Nursing Home Pension Fund et al v. Oracle Corporation et al, No. 3:2001cv00988 - Document 1478 (N.D. Cal. 2008)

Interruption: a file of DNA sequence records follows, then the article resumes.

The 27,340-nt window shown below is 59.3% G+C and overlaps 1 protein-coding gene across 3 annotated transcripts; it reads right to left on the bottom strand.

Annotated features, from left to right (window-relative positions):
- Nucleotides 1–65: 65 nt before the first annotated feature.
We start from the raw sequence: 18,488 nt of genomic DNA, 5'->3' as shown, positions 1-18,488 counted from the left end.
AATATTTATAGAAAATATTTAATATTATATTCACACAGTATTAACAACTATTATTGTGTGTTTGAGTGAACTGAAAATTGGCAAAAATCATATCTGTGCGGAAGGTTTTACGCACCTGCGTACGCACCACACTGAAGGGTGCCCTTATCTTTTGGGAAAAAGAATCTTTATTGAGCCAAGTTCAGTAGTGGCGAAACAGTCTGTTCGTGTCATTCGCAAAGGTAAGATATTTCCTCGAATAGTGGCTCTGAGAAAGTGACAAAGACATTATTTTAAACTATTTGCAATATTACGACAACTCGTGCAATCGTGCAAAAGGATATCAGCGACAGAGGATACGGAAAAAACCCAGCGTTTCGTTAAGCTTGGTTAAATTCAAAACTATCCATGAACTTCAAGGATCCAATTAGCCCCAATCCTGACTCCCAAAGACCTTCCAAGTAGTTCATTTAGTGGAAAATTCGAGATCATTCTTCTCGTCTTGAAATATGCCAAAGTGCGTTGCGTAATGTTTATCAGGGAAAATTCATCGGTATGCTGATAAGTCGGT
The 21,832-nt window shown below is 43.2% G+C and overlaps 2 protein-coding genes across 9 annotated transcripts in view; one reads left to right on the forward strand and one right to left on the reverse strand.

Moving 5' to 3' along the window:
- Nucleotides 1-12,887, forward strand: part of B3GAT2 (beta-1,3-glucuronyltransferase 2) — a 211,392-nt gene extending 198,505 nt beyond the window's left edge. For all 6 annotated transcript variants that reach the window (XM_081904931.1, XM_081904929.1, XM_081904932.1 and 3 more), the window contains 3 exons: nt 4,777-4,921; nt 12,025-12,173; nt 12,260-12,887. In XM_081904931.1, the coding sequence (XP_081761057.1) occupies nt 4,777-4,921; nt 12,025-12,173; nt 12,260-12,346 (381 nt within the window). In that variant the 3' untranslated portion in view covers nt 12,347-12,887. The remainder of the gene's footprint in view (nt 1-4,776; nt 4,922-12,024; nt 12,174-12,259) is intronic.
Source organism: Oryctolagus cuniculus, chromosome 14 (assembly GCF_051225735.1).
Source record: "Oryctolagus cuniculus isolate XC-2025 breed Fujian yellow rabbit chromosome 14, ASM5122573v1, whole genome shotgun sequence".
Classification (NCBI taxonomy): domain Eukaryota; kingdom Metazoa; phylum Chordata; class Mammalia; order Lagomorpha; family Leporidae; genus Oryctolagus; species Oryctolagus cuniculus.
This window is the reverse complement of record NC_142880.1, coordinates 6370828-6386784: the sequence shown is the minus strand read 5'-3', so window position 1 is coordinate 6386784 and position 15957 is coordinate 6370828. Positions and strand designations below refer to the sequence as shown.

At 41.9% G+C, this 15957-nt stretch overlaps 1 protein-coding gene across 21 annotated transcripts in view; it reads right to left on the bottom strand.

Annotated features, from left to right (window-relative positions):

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Nursing Home Pension Fund et al v. Oracle Corporation et al Doc. 1478 1 2 3 4 IN THE UNITED STATES DISTRICT COURT 5 FOR THE NORTHERN DISTRICT OF CALIFORNIA 6 7 NURSING HOME PENSION FUND, et al., No. C 01-00988 SI 8 9 United States District Court For the Northern District of California 10 ORDER DENYING PLAINTIFFS’ MOTION FOR PARTIAL SUMMARY JUDGMENT AND GRANTING IN PART PLAINTIFFS’ REQUEST FOR SANCTIONS Plaintiffs, v. ORACLE CORPORATION, et al., 11 Defendants. / 12 13 Plaintiffs have filed a motion for sanctions as well as a motion for partial summary judgment. 14 Argument on the matters was heard on December 20, 2007, and supplemental briefing regarding the 15 sanctions issue was requested on June 26, 2008.1 Having considered the arguments of the parties and 16 the papers submitted, and for good cause shown, the Court hereby GRANTS IN PART and DENIES 17 IN PART plaintiffs’ request for sanctions and DENIES plaintiffs’ motion for partial summary judgment. 18 19 BACKGROUND 20 The underlying facts of this case have been discussed at length in prior decisions and need not 21 be restated here. See Nursing Home Pension Fund v. Oracle Corp., 380 F.3d 1226, 1227-29 (9th Cir. 22 2004); Nursing Home Pension Fund v. Oracle Corp., 242 F. Supp. 2d 671, 674-75 (N.D. Cal. 2002). 23 In brief, this is a class action brought by all persons and entities who acquired the publicly traded 24 securities of defendant Oracle Corporation during the class period, between December 14, 2000, and 25 March 1, 2001. Plaintiffs allege that defendant Oracle, as well as individual defendants Lawrence 26 Ellison, Jeffrey Henley, and Edward Sanderson, violated §§ 10(b), 20(a), and 20A of the Securities 27 1 28 This matter was pending before the Honorable Martin J. Jenkins until his resignation in April, 2008, at which time the matter was reassigned.. United States District Court For the Northern District of California 1 Exchange Act of 1934 by making false and misleading statements that fall into four categories. 2 Specifically, plaintiffs claim that defendants made false statements about Oracle’s financial results for 3 the second quarter of fiscal year 2001 (“2Q01”), Oracle’s forecasts for the third quarter of fiscal year 4 2001 (“3Q01”), the effects of the slowing economy on Oracle’s business, and the functionality of 5 Oracle’s 11i Applications Suite (“Suite 11i”). On December 20, 2007, Judge Martin Jenkins held 6 argument on defendants’ motion for summary judgment with regard to these claims, as well as on 7 plaintiffs’ motion for summary judgment against defendant Ellison for trading on the basis of material 8 non-public information and plaintiff’s motion for summary adjudication regarding the false statements 9 made about Suite 11i and financial results for 2Q01. These motions remain pending. 10 Also pending is plaintiffs’ request for sanctions based on alleged evidence spoliation by 11 defendants. Plaintiffs have moved for terminating sanctions or, in the alternative, for lesser sanctions 12 in the form of adverse inference instructions and an order precluding defendants from relying on 13 spoliated evidence. Plaintiffs put forth a long list of actions allegedly taken by defendants that led to 14 the failure to preserve or the affirmative destruction of evidence relevant to this lawsuit. Plaintiffs allege 15 that after they served defendants with notice of this action on March 9, 2001, defendants only sent 16 preservation notices to about 30 out of more than 40,000 Oracle employees. In so doing, plaintiffs 17 allege that defendants improperly focused their preservation efforts only on employees who made the 18 allegedly false statements and those who communicated with them, and therefore did not send 19 preservation notices to employees at the vice-president level, regional sales managers, and others who 20 might have possessed relevant information. Plaintiffs also claim that the preservation process itself was 21 inadequate, such that defendant Ellison, who received the preservation notice, did not preserve in his 22 own files hundreds of emails, many of which plaintiffs discovered in other email files. Defendants 23 contend that their preservation notices were adequate, but do not dispute that they produced an 24 extraordinarily small number of emails sent or received by Ellison from his own email files. 25 Next, plaintiffs allege that defendants failed to preserve data from Oracle Sales Online (“OSO”) 26 and purged OSO backup tapes in July 2001, four months after plaintiffs filed this action. OSO is a 27 database program used by defendants’ sales force and other employees to keep track of sales and to 28 make sales forecasts. Defendants contend that there is no evidence that any OSO files were purged or 2 United States District Court For the Northern District of California 1 not preserved, and also argue that it has already been determined that plaintiffs were not entitled to 2 discovery of the OSO database. Plaintiffs also allege that defendants failed to preserve documents used 3 in forecasting future sales and revenue, and that defendants altered accounting documents evidencing 4 the audit trail of the November 17, 2000 debit memos that plaintiffs claim were created to hide customer 5 overpayments in 2Q01. Defendants contend that there is no evidence any forecasting documents were 6 not produced to plaintiffs or that any documents related to the debit memos were altered. 7 In May 2006, plaintiffs asked Special Master Edward Infante for relief regarding some of these 8 spoliation allegations. Specifically, plaintiffs moved for default judgment against defendants for failing 9 to produce certain evidence and failing to preserve or intentionally destroying evidence. See Winkler 10 Decl. ex. 1. Special Master Infante denied the motion on July 10, 2006. The special master did not 11 make any factual findings regarding plaintiffs’ allegations of spoliation, but did rule that “plaintiffs’ 12 motion fails at this time” because plaintiffs had failed to demonstrate prejudice. Winkler Decl. ex. 9 at 13 39. 14 Plaintiffs additionally allege that defendants failed to preserve or destroyed documents created 15 in preparation for a book entitled Softwar: An Intimate Portrait of Larry Ellison and Oracle (“Softwar”). 16 The book was written by Matthew Symonds, an author and editor with The Economist, who conducted 17 at least 135 hours of recorded interviews between March 2001 and August 2002 with defendant Ellison. 18 In October 2006, plaintiffs moved to compel defendants to produce the transcripts and audio files of 19 these Softwar interviews. Defendants argued that the materials were not in their custody or control, and 20 Symonds also asserted that the materials were his sole property. On January 2, 2007, Special Master 21 Infante determined that although such materials were in the physical possession of Symonds, Ellison 22 had legal control of them pursuant to a contract between Symonds and Ellison. Winkler Decl. ex. 194. 23 As a result, Special Master Infante ordered defendants to produce copies of “any interview notes, 24 transcripts or tape recordings relating to the book.” Id. at 4. Shortly thereafter, it was revealed that 25 Symonds no longer had the materials in question, and it appears that Symonds may have discarded the 26 laptop computer containing the transcripts and audio files after he learned of plaintiffs’ motion to 27 compel. 28 The Court will now address plaintiffs’ motion for partial summary judgment as well as plaintiffs’ 3 1 current motion for sanctions. 2 3 United States District Court For the Northern District of California 4 LEGAL STANDARD I. Summary judgment 5 Summary judgment is proper “if the pleadings, depositions, answers to interrogatories, and 6 admissions on file, together with the affidavits, if any, show that there is no genuine issue as to any 7 material fact and that the moving party is entitled to a judgment as a matter of law.” Fed. R. Civ. P. 8 56(c). The moving party bears the initial burden of demonstrating the absence of a genuine issue of 9 material fact. See Celotex Corp. v. Catrett, 477 U.S. 317, 323 (1986). The moving party, however, has 10 no burden to negate or disprove matters on which the non-moving party will have the burden of proof 11 at trial. The moving party need only point out to the Court that there is an absence of evidence to 12 support the non-moving party’s case. See id. at 325. 13 The burden then shifts to the non-moving party to “designate ‘specific facts showing that there 14 is a genuine issue for trial.’” Id. at 324 (quoting Fed. R. Civ. P. 56(e)). To carry this burden, the non- 15 moving party must “do more than simply show that there is some metaphysical doubt as to the material 16 facts.” Matsushita Elec. Indus. Co., Ltd. v. Zenith Radio Corp., 475 U.S. 574, 586 (1986). “The mere 17 existence of a scintilla of evidence . . . will be insufficient; there must be evidence on which the jury 18 could reasonably find for the [non-moving party].” Anderson v. Liberty Lobby, Inc., 477 U.S. 242, 252 19 (1986). 20 In deciding a motion for summary judgment, the evidence is viewed in the light most favorable 21 to the non-moving party, and all justifiable inferences are to be drawn in its favor. Id. at 255. 22 “Credibility determinations, the weighing of the evidence, and the drawing of legitimate inferences from 23 the facts are jury functions, not those of a judge [when she] is ruling on a motion for summary 24 judgment.” Id. 25 26 II. Sanctions 27 The Court has inherent powers to arising out of “‘the control necessarily vested in courts to 28 manage their own affairs so as to achieve the orderly and expeditious disposition of cases.’” Unigard 4 United States District Court For the Northern District of California 1 Sec. Ins. Co. v. Lakewood Eng’g & Mfg. Corp., 982 F.2d 363, 368 (9th Cir. 1992) (quoting Chambers 2 v. NASCO, Inc., 501 U.S. 32, 43, 111 S. Ct. 2123, 2132 (1991)); see also Toste v. Lewis Controls, Inc., 3 1996 WL 101189, *2 (N.D. Cal. Feb. 27, 1996). In this regard, “[a] federal trial court has the inherent 4 discretionary power to make appropriate evidentiary rulings in response to the destruction or spoliation 5 of relevant evidence.” Glover v. BIC Corp., 6 F.3d 1318, 1329 (9th Cir. 1993). Federal courts also have 6 authority to sanction a party “who fails to obey an order to provide or permit discovery” under Federal 7 Rule of Civil Procedure 37(b)(2)(A). Leon v. IDX Sys. Corp., 464 F.3d 951, 958 (9th Cir. 2006) 8 (internal quotation marks omitted). The Court need not find bad faith by the offending party before 9 issuing sanctions for destruction of evidence; willfulness or fault can suffice. Id.; Unigard, 982 F.2d 10 at 368 n.2 (citing Halaco Eng’g Co. v. Costle, 843 F.2d 376, 380 (9th Cir. 1988)). Sanctions may be 11 appropriate when a party knew or should have known that the destroyed evidence was potentially 12 relevant to litigation. Glover, 6 F.3d at 1329 (“Surely a finding of bad faith will suffice, but so will 13 simple notice of potential relevance to the litigation.”) (internal quotation marks omitted). 14 Courts have developed three types of sanctions for destruction of evidence. First, a court can 15 instruct the jury that it may infer that evidence made unavailable by a party was unfavorable to that 16 party. See, e.g., id.; Akiona v. United States, 938 F.2d 158, 161 (9th Cir. 1991); Cedars-Sinai Med. Ctr. 17 v. Superior Court of Los Angeles, 18 Cal. 4th 1, 11-12 (1998); Trevino v. Ortega, 969 S.W.2d 950, 960 18 (Tex. 1998). Second, a court can exclude witness testimony based on the spoliated evidence. See, e.g., 19 Unigard, 982 F.2d at 368-69; BTO Logging Inc. v. Deere & Co., 174 F.R.D. 690, 692-93 (D. Or. 1997). 20 The third and harshest of sanctions is to dismiss the claim of the party responsible for the spoliation. 21 See, e.g., Allstate Ins. Co. v. Sunbeam Corp., 53 F.3d 804, 806-07 (7th Cir. 1995); see also Chambers, 22 501 U.S. at 45 (noting that “outright dismissal . . . is a particularly severe sanction, yet is within the 23 court’s discretion”); Cedars-Sinai Med. Ctr., 18 Cal. 4th at 12. 24 In determining whether and what type of sanctions to issue, the Third Circuit has explained that 25 courts should consider three factors: 1) “the degree of fault of the party who altered or destroyed the 26 evidence,” 2) “the degree of prejudice suffered by the opposing party,” and 3) “whether there is a lesser 27 sanction that will avoid substantial unfairness to the opposing party.” Schmid v. Milwaukee, 13 F.3d 28 76, 79 (3rd Cir. 1994); see also Toste, 1996 WL 101189 at * 2 (“[A] party’s motive or degree of fault 5 1 in destroying evidence is relevant to what sanction, if any, is imposed.”). The Ninth Circuit has also 2 explained that “[b]efore imposing the ‘harsh sanction’ of dismissal,” courts should consider “(1) the 3 public’s interest in expeditious resolution of litigation; (2) the court’s need to manage its dockets; (3) 4 the risk of prejudice to the party seeking sanctions; (4) the public policy favoring disposition of cases 5 on their merits; and (5) the availability of less drastic sanctions.” Leon, 464 F.3d at 958. However, 6 district courts “need not make explicit findings regarding each of these factors.” Id. 7 8 United States District Court For the Northern District of California 9 DISCUSSION I. Plaintiffs’ motion for partial summary judgment 10 Plaintiffs have moved for partial summary judgment on the question whether defendants made 11 false or misleading statements regarding Suite 11i and financial results for 2Q01. Summary judgment 12 on these claims is not appropriate because defendants have put forth evidence demonstrating that 13 genuine issues of material fact remain, including whether plaintiffs can establish loss causation as to the 14 Suite 11i and 2Q01 claims. The Court therefore DENIES plaintiffs’ motion for summary judgment 15 [Docket No. 1259]. 16 17 II. Plaintiffs’ motion for sanctions 18 Defendants’ motion for summary judgment and plaintiffs’ motion for summary judgment against 19 Ellison remain before the Court. Before deciding these motions, the Court believes it is necessary to 20 address plaintiffs’ motion for sanctions because the outcome of that motion could affect the outcome 21 of the summary judgment motions. Plaintiffs have brought a motion for terminating or lesser sanctions 22 against defendants for the alleged spoliation of evidence occurring over the course of this litigation. As 23 mentioned in its June 30, 2008 Order, the Court does not find that default sanctions are appropriate 24 because the actions alleged to have been taken by defendants “do not eclipse entirely the possibility of 25 a just result.” In re Napster, Inc. Copyright Litig., 462 F. Supp. 2d 1060, 1071 (N.D. Cal. 2006) 26 (internal quotation marks omitted). First, the Court agrees, for the most part, with the special master’s 27 conclusion that plaintiffs have not demonstrated the degree of prejudice necessary to warrant 28 terminating sanctions, see Winkler Decl. ex. 9 at 39, primarily because plaintiffs have received a large 6 United States District Court For the Northern District of California 1 quantity of materials through the discovery process. In addition, public policy strongly favors deciding 2 this case on its merits, and less drastic sanctions can be imposed that will permit a decision on the merits 3 while also ensuring that defendants do not benefit from any spoliation. See generally Leon, 464 F.3d 4 at 958 (listing factors that should be considered when deciding whether dismissal is warranted). 5 As to lesser sanctions, the Court finds that adverse inferences in plaintiffs’ favor are warranted 6 with regard to some categories of evidence that defendants concede was not produced or preserved. In 7 order for a court to impose an adverse inference sanction, plaintiffs must demonstrate “‘(1) that the party 8 having control over the evidence had an obligation to preserve it at the time it was destroyed; (2) that 9 [evidence was] destroyed with a culpable state of mind; and (3) that the destroyed evidence was relevant 10 to the party’s claim or defense such that a reasonable trier of fact could find that it would support that 11 claim or defense.’” Napster, 462 F. Supp. 2d at 1078 (quoting Hamilton v. Signature Flight Support 12 Corp., 2005 WL 3481423, *3 (N.D. Cal. Dec. 20, 2005)). Here, the parties agree that the culpable state 13 of mind is willfulness, because plaintiffs’ claims arise under the Private Securities Litigation Reform 14 Act (“PSLRA”), which provides that a party may apply for an award of appropriate sanctions where it 15 is “aggrieved by the willful failure of an opposing party to” preserve relevant evidence. 15 U.S.C. § 16 78u-4(b)(3)(C)(ii). 17 The parties debate whether plaintiffs must demonstrate prejudice before the Court can impose 18 lesser sanctions. The Ninth Circuit has recognized that it has sent conflicting signals regarding whether 19 prejudice must be shown in order for the sanction of dismissal to be appropriate. Anheuser-Busch, Inc. 20 v. Natural Beverage Distribs., 69 F.3d 337, 353 (9th Cir. 1995) (collecting cases). A court in this district 21 recently clarified that the Ninth Circuit has required a showing of prejudice only when courts are acting 22 under Federal Rule of Civil Procedure 37, which applies when a party disobeys a court order regarding 23 discovery. Napster, 462 F. Supp. 2d at 1075 n.4; cf. Halaco Eng’g Co. v. Costle, 843 F.2d 376, 382 (9th 24 Cir. 1988) (prejudice is an optional factor when courts are acting under their inherent authority); with 25 Henry v. Gill Indus., Inc., 983 F.2d 943, 948 (9th Cir. 1993) (prejudice is a “key factor[]” when courts 26 are acting under the authority of Rule 37); Wanderer v. Johnston, 910 F.2d 652, 656 (9th Cir. 1990) 27 (showing of prejudice is essential when courts are acting under the authority of Rule 37). When acting 28 under its inherent authority, however, a district court need not consider prejudice to the party moving 7 United States District Court For the Northern District of California 1 for sanctions, Napster, 462 F. Supp. 2d at 1075 & n.4, and prejudice has not been required when a party 2 moves for lesser sanctions, id. at 1078. Here, the Court is considering lesser sanctions in the form of 3 an adverse inference, and even assuming prejudice is required, the Court notes that it would be quite 4 difficult for plaintiffs to demonstrate how they were harmed by evidence to which they do not have 5 access. 6 Having examined the original briefs of the parties, as well as the parties’ supplemental letter 7 briefs regarding lesser sanctions, the Court finds that while some of plaintiffs’ contentions regarding 8 spoliated evidence do not present adequate grounds for adverse inferences, other contentions are 9 meritorious and the Court is prepared to take plaintiffs’ arguments into account in ruling on the parties’ 10 motions for summary judgment. In their supplemental letter brief, plaintiffs ask for lesser sanctions with 11 regard to five categories of evidence: (1) documents that may have been in the possession of employees 12 who did not receive document preservation instructions from Oracle after this action was filed; (2) 13 defendant Ellison’s email files; (3) materials created during preparation for the book Softwar; (4) 14 documents relating to the audit trail of the November 17, 2000 debit memos; and (5) backup tapes of 15 the OSO database. 16 With respect to defendants’ alleged failure to communicate document preservation instructions 17 to a sufficient number of employees, plaintiffs have failed to convince the Court that sanctions are 18 warranted. As defendants note, plaintiffs have not identified any particular documents that were not 19 preserved as a result of defendants’ preservation efforts, and, as mentioned above, plaintiffs received 20 a great deal of evidence despite any shortcomings in defendants’ efforts. Plaintiffs also have not 21 demonstrated that any such shortcomings in the preservation efforts were willful. The Court therefore 22 declines to impose sanctions based on defendants’ preservation efforts. 23 As to Ellison’s email files, the Court finds that sanctions are appropriate. It is undisputed that 24 defendants produced only 15 emails sent or received by Ellison from Ellison’s own email files, and 25 defendants do not contend that all of Ellison’s emails were preserved in his files. Instead, defendants 26 note that over 1,650 of Ellison’s emails were produced to plaintiffs from the files of other Oracle 27 employees. Defendants, relying on Wachtel v. Health Net, Inc., 2007 WL 1101436 (D.N.J. Apr. 10, 28 2007), argue that plaintiffs are not entitled to receive multiple copies of Ellison’s emails. The Court 8 United States District Court For the Northern District of California 1 disagrees. It could have been helpful to plaintiffs to demonstrate that certain emails were discovered 2 in Ellison’s files; otherwise, for instance, Ellison could argue that he never actually read or received an 3 email that was sent to him, and thus had no knowledge of its contents. Moreover, having established 4 with certainty that numerous emails were not produced from Ellison’s email files – because the emails 5 were produced from other files or accounts – it is impossible to know whether additional unproduced 6 emails were also deleted or not turned over. This uncertainty about the existence of other emails is 7 precisely the reason all of Ellison’s emails should have been preserved and produced. 8 Turning to the factors that should be examined before granting an adverse inference sanction, 9 see Napster, 462 F. Supp. 2d at 1078, the Court finds that defendants had an obligation to preserve 10 Ellison’s emails at least as of March 13, 2001, when preservation instructions were sent to certain 11 employees, including Ellison, or as of March 9, 2001, when plaintiffs filed suit. For purposes of the 12 evidence at issue here, the Court need not determine the exact date that defendants should have been 13 on notice of imminent litigation, because many missing emails were dated after March 13, 2001. See 14 Winkler Decl. ex. 78 at 326-28; Winkler Supp. Decl. ex. E. As of that date, defendants were “under 15 a duty to preserve evidence which [they] kn[ew] or reasonably should [have known was] relevant to the 16 action.” Napster, 462 F. Supp. 2d at 1067. Defendants also had an obligation to preserve relevant 17 evidence during any stay of discovery pursuant to the PSLRA, which provides that “any party to the 18 action with actual notice of the allegations . . . shall treat all documents, data compilations (including 19 electronically recorded or stored data), and tangible objects that are in the custody or control of such 20 person and that are relevant to the allegations, as if they were the subject of a continuing request for 21 production of documents.” 15 U.S.C. § 78u-4(b)(3)(C)(I). Second, defendants destroyed or failed to 22 preserve Ellison’s emails wilfully, because they had “some notice that the documents were potentially 23 relevant to the litigation before they were destroyed.” Leon, 464 F.3d at 959 (internal quotation marks 24 omitted). The emails put forth by plaintiffs regarding revenue analysis for 3Q01 and ongoing problems 25 with Suite 11i, for example, were clearly of potential relevance, see Winkler Decl. ex. 78 at 270-76; 26 Winkler Supp. Decl. ex. E, and other emails that plaintiffs may never have received at all may also have 27 been relevant, although it is impossible to know, see Leon, 464 F.3d at 959 (“Moreover, because the 28 relevance of . . . [destroyed] documents cannot be clearly ascertained because the documents no longer 9 United States District Court For the Northern District of California 1 exist, a party can hardly assert any presumption of irrelevance as to the destroyed documents.”) (internal 2 quotation marks omitted) (alteration in original). For the same reasons, the Court finds that the emails 3 were relevant under the third Napster factor because they could have supported the argument that 4 Ellison himself had knowledge of problems with the third quarter forecast or Suite 11i, and the Court 5 presumes that any additional emails that plaintiffs did not receive could have supported plaintiffs’ 6 claims. 7 The Court also finds that an adverse inference is appropriate with regard to materials created in 8 connection with the drafting of the book Softwar. The materials in question, according to plaintiffs, are 9 “at least 135 hours of tapes and transcripts of [] interviews with Ellison on topics such as Suite 11i, 10 insider trading, forecasting, the economy, and Oracle’s billion dollar savings claim.” Plaintiff’s 11 Supplemental Motion at 27. Plaintiffs first moved to compel production of these materials on October 12 30, 2006, and on December 29, 2006, Special Master Infante granted plaintiffs’ motion to compel 13 production of “any interview notes, transcripts or tape recordings relating to the book.” Winkler Decl. 14 ex. 194 at 4. Many of these materials were never produced to plaintiffs, however, because it appears 15 that sometime in late 2006 or January 2007, Symonds, the author of Softwar, destroyed the materials 16 in question by directing a computer repair shop to dispose of the laptop on which Symonds had stored 17 the recorded audio files of interviews with Ellison. Winkler Decl. ex. 214. It is undisputed that 18 defendants were able to produce to plaintiffs roughly 200 pages of transcripts from interviews conducted 19 in 2002, but were not able to produce any recordings or transcripts from interviews conducted in 2001.2 20 21 The primary dispute between the parties in relation to the motion for sanctions concerns whether 22 defendants could have retrieved the materials from Symonds sooner or whether defendants could have 23 prevented Symonds from destroying the materials. Defendants argue that no one at Oracle, including 24 Ellison, ever had physical custody or control over the materials, and thus should not be sanctioned for 25 failure to produce them. The Court need not reach the question whether defendants had possession of 26 27 28 2 At the time they worked out their agreement regarding the book, in February 2001, Symonds and Ellison contemplated that numerous interviews of Ellison would take place during 2001 and 2002. Winkler Decl. ex. 196 at 1-3. 10 United States District Court For the Northern District of California 1 the materials or whether defendants could have prevented Symonds from destroying the materials, 2 however. Even assuming defendants did have copies of the materials and were powerless to prevent 3 their destruction, the Court finds sanctions necessary because Ellison knew of the litigation at the time 4 most interviews were conducted, and failed to take any efforts to preserve the materials despite his 5 obligation to do so. As Special Master Infante concluded, the agreement signed by Symonds and Ellison 6 in February 2001 does not provide that the materials produced in connection with Softwar would be the 7 exclusive property of Symonds, and states that in the event the partnership between Symonds and 8 Ellison is terminated, “Symonds shall promptly . . . surrender to Ellison the original copy of all 9 manuscripts, drafts, notes, and other material prepared by him for the Work . . . as well as all audio and 10 video tapes of all interviews conducted in connection with the preparation of the Work.” Winkler Decl. 11 ex. 196 at ¶ 16(I). The contract also states that “Symonds and Ellison shall share equally copyright in 12 the Work.” Id. at ¶ 4. This means that at the time the litigation commenced in March 2001, Ellison had 13 authority over the materials and the ability to preserve them, and defendants have pointed to no evidence 14 suggesting otherwise. 15 Indeed, it appears that Ellison had the ability to preserve the Softwar materials at least until 16 sometime in 2003. Symonds stated, in a January 2007 letter to defendants’ attorney, that Ellison 17 “waived all his contractual rights to [the transcripts and audio files] when the work on the book was 18 finished. He said they were mine to do whatever I wanted with.” Winkler Decl. ex. 206. In the same 19 letter, Symonds reiterated that Ellison waived his rights to the materials only four years prior to January 20 2007, which, under any accounting, would have been after plaintiffs filed this lawsuit. Id. (“But I 21 repeat, Larry waived all his rights in this regard four years ago.”); see also Winkler Decl. ex. 209 at 5 22 (defendants’ motion stating that the book was published in 2003). It is therefore of no consequence that 23 Symonds, not defendants, destroyed the materials in question. Spoliation includes not only the 24 destruction of evidence, but also “the failure to preserve property for another’s use as evidence.” West 25 v. Goodyear Tire & Rubber Co., 167 F.3d 776, 779 (2d Cir. 1999); see also id. at 780 (sanctions short 26 of dismissal were appropriate when plaintiff sold tire equipment evidence to a third party, who in turn 27 left the items outside during the winter, making it impossible for defendants’ experts to determine the 28 condition of the equipment when plaintiff still owned it). As with the email files, the Court finds that 11 United States District Court For the Northern District of California 1 defendants had an obligation to preserve these materials, that their failure to preserve them was willful 2 because they had “some notice that the documents were potentially relevant to the litigation,” Leon, 464 3 F.3d at 959 (internal quotation marks omitted), and that these materials were relevant to plaintiffs’ 4 claims, as demonstrated by some of the transcript materials that were produced, see Winkler Decl. exs. 5 202 & 203, and the fact that Symonds began interviewing Ellison shortly after the events at issue in this 6 litigation had transpired. 7 As for plaintiffs’ request for sanctions for the spoliation of evidence relating to the audit trail of 8 the November 17, 2000 debit memos and the OSO database, the Court finds that adverse inferences are 9 not warranted. The parties dispute what really happened with regard to this evidence, and there have 10 been no factual findings demonstrating that spoliation occurred. It also appears that plaintiffs have 11 abandoned their claim regarding the debit memos. Plaintiffs do not suggest otherwise, and do not 12 clearly explain how this evidence is relevant to any of their other claims. As to the OSO database, it 13 appears that Special Master Infante already denied plaintiffs’ request to compel its production, a ruling 14 that plaintiffs failed to appeal. See Defendants’ Opposition at 22. As a result, any spoliation of this 15 evidence cannot meet the requirements for an adverse inference. See Napster, 462 F. Supp. 2d at 1078. 16 To summarize, the Court holds that plaintiffs are entitled to adverse inference instructions with 17 regard to Ellison’s emails and the Softwar-related materials, but not with regard to other evidence. The 18 Court will take these adverse inferences into account when deciding the parties’ summary judgment 19 motions. Specifically, the Court believes that it is appropriate to infer that the emails and Softwar 20 materials would demonstrate Ellison’s knowledge of, among other things, problems with Suite 11i, the 21 effects of the economy on Oracle’s business, and problems with defendants’ forecasting model, but the 22 Court notes that such inferences will not assist plaintiffs in demonstrating the existence of genuine 23 issues of material fact for every element of their § 10(b) claims, such as the element of loss causation. 24 To assist the Court with the resolution of these issues, the Court asks that both parties revise and re-file 25 their motions for summary judgment to clearly specify the precise contours of the adverse inferences 26 that should be drawn from the emails and Softwar materials, and to take these inferences into account 27 28 12 United States District Court For the Northern District of California 1 with regard to the propriety of summary judgment.3 2 The Court also asks that in revising their briefs, the parties address the effect, if any, of recent 3 Ninth Circuit opinions on the issue of loss causation. See Metzler Inv. GMBH v. Corinthian Colls., Inc., 4 2008 WL 3905427 (9th Cir. Aug. 26, 2008); In re Gilead Sciences Sec. Litig., 2008 WL 3271039 (9th 5 Cir. Aug. 11, 2008). Accordingly, defendants’ motion for administrative relief to submit recent 6 authority is DENIED as moot. Plaintiffs are also advised that their expert statements should be sworn 7 and that all of their exhibits should be authenticated by attorney or witness declarations. In addition, 8 the Court believes that particular legal questions were not adequately addressed by the parties in their 9 prior motions, and asks that the parties address: (1) with respect to the PSLRA’s safe harbor provision, 10 whether evidence of suspicious stock sales by defendant Ellison are relevant to the actual knowledge 11 element for defendants’ 3Q01 projections; (2) whether cautionary statements must accompany a 12 reiteration of public guidance numbers if those numbers had already been published with cautionary 13 statements; and (3) what scienter or state of mind plaintiffs must demonstrate to establish § 20A liability 14 for defendant Ellison. 15 16 CONCLUSION 17 For all of the foregoing reasons, the Court hereby DENIES plaintiffs’ motion for partial 18 summary judgment [Docket No. 1259] and GRANTS IN PART and DENIES IN PART plaintiffs’ 19 request for sanctions [Docket Nos. 1301, 1302 & 1465]. The Court DENIES defendants’ motion for 20 summary judgment [Docket No. 1406] and plaintiffs’ motion for summary judgment against defendant 21 Ellison [Docket No. 1257] without prejudice to reconsideration once the parties re-file their motions in 22 accordance with this order. The Court also DENIES AS MOOT defendants’ motion for administrative 23 relief [Docket No. 1471]. All evidentiary motions and motions in limine are also DENIED without 24 prejudice to reconsideration once the parties re-file them along with their revised motions for summary 25 judgment [Docket Nos. 1189, 1194, 1199, 1248, 1249, 1250, 1255 & 1402]. 26 27 3 28 This does not include plaintiffs’ motion for partial summary judgment regarding statements about Suite 11i and 2Q01 results, because this order denies that motion. 13 1 IT IS SO ORDERED. 2 3 Dated: September 2, 2008 SUSAN ILLSTON United States District Judge 4 5 6 7 8 9 United States District Court For the Northern District of California 10 11 12 13 14 15 16 17 18 19 20 21 22 23 24 25 26 27 28 14